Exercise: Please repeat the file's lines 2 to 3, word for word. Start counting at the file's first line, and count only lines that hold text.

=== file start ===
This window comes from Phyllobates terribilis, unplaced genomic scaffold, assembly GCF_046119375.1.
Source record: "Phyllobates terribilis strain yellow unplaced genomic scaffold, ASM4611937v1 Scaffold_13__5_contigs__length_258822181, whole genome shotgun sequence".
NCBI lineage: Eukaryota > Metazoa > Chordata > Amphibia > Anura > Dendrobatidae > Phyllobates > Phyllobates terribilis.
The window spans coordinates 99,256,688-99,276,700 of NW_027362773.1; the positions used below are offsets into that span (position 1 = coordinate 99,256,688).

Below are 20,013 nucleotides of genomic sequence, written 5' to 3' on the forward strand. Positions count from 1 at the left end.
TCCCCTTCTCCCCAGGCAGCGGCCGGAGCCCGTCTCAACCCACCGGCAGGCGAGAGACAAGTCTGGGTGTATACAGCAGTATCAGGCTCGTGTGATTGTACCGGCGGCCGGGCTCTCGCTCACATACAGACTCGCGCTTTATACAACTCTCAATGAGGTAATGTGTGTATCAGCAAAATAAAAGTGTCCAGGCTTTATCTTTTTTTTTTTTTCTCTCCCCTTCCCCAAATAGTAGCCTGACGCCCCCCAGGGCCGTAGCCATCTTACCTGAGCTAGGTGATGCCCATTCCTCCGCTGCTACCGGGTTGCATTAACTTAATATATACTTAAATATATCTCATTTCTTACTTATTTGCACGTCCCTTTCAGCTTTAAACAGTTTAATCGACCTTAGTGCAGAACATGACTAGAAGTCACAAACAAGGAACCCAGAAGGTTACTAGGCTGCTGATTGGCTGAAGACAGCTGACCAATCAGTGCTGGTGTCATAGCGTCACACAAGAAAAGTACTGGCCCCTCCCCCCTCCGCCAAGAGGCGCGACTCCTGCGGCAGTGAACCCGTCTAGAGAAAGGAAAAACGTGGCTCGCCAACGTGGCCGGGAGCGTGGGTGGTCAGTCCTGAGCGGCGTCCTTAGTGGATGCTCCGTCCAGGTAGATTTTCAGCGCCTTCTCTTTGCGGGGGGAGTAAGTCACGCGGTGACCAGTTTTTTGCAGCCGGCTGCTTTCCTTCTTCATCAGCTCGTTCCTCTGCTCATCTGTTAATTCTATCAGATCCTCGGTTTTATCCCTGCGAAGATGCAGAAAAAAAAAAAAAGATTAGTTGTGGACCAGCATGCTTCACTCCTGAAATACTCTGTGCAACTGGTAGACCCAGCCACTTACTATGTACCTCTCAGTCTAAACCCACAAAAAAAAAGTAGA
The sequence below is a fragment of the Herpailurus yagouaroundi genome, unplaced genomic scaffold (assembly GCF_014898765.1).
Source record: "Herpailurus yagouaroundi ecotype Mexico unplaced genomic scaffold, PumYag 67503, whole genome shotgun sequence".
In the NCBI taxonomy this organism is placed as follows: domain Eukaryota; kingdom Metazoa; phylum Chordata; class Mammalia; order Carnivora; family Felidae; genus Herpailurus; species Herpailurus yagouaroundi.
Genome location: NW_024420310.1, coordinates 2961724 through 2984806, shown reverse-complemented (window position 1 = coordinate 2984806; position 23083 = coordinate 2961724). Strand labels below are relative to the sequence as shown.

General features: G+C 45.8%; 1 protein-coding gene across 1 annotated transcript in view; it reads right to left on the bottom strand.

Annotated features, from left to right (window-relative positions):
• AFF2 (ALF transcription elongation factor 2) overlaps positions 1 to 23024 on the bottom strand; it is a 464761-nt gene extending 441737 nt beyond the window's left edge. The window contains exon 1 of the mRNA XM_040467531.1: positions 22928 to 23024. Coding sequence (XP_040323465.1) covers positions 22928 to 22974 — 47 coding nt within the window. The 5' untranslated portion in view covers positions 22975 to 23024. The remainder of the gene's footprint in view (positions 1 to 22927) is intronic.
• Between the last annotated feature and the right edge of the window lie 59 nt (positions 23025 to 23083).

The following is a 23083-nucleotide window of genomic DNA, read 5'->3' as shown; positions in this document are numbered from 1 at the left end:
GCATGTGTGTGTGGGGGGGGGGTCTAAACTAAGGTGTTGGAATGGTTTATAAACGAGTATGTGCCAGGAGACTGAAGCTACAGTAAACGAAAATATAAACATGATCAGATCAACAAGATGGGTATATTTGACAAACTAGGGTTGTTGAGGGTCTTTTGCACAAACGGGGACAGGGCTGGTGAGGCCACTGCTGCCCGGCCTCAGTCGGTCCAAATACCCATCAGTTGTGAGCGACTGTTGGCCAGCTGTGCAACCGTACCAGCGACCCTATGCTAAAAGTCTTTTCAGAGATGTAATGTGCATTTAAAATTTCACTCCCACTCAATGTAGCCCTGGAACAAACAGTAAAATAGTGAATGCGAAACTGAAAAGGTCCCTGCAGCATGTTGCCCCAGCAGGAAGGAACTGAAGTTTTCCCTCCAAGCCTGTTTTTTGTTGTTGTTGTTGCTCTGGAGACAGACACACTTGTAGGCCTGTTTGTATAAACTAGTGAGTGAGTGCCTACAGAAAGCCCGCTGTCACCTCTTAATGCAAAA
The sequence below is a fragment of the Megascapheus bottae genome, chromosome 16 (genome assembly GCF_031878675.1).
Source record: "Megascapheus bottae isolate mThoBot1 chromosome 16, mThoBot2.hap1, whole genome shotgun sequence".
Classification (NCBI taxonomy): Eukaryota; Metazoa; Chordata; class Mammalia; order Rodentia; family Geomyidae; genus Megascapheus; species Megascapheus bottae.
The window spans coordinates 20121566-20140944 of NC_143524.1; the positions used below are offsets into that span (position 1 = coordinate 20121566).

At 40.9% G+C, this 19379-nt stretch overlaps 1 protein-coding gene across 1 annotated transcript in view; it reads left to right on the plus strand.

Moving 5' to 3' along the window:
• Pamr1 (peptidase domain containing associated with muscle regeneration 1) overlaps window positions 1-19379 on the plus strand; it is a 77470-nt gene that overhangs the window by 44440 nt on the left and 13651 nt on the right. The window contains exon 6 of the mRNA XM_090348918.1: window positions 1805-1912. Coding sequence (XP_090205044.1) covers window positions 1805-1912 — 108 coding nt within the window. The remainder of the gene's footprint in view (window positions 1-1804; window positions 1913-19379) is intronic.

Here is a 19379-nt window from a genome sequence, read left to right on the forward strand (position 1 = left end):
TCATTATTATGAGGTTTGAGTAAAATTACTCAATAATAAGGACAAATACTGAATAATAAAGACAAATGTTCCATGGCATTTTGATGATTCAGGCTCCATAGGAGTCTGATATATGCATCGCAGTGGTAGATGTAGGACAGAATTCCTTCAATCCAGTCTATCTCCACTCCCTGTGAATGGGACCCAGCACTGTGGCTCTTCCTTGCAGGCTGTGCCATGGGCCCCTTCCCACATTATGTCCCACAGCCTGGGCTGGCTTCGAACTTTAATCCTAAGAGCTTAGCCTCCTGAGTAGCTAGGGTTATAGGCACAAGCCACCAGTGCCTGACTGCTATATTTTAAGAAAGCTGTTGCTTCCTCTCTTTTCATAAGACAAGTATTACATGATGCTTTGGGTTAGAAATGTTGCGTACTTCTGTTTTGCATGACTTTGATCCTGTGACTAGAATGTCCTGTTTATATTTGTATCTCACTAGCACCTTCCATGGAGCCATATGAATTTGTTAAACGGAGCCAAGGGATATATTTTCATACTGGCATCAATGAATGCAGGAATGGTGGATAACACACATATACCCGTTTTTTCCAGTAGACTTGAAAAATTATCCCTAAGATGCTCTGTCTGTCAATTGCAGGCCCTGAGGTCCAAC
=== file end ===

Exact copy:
Source record: "Phyllobates terribilis strain yellow unplaced genomic scaffold, ASM4611937v1 Scaffold_13__5_contigs__length_258822181, whole genome shotgun sequence".
NCBI lineage: Eukaryota > Metazoa > Chordata > Amphibia > Anura > Dendrobatidae > Phyllobates > Phyllobates terribilis.